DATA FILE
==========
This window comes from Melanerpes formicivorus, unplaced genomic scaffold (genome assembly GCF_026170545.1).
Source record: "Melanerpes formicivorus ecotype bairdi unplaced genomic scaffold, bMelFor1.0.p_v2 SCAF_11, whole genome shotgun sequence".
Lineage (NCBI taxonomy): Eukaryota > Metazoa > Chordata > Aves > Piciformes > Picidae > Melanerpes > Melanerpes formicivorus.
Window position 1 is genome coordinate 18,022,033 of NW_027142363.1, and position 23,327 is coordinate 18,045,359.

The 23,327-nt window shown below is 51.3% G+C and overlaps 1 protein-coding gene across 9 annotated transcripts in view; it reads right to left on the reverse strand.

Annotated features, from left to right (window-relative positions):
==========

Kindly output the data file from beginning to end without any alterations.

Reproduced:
This window comes from Melanerpes formicivorus, unplaced genomic scaffold (genome assembly GCF_026170545.1).
Source record: "Melanerpes formicivorus ecotype bairdi unplaced genomic scaffold, bMelFor1.0.p_v2 SCAF_11, whole genome shotgun sequence".
Lineage (NCBI taxonomy): Eukaryota > Metazoa > Chordata > Aves > Piciformes > Picidae > Melanerpes > Melanerpes formicivorus.
Window position 1 is genome coordinate 18,022,033 of NW_027142363.1, and position 23,327 is coordinate 18,045,359.

The 23,327-nt window shown below is 51.3% G+C and overlaps 1 protein-coding gene across 9 annotated transcripts in view; it reads right to left on the reverse strand.

Annotated features, from left to right (window-relative positions):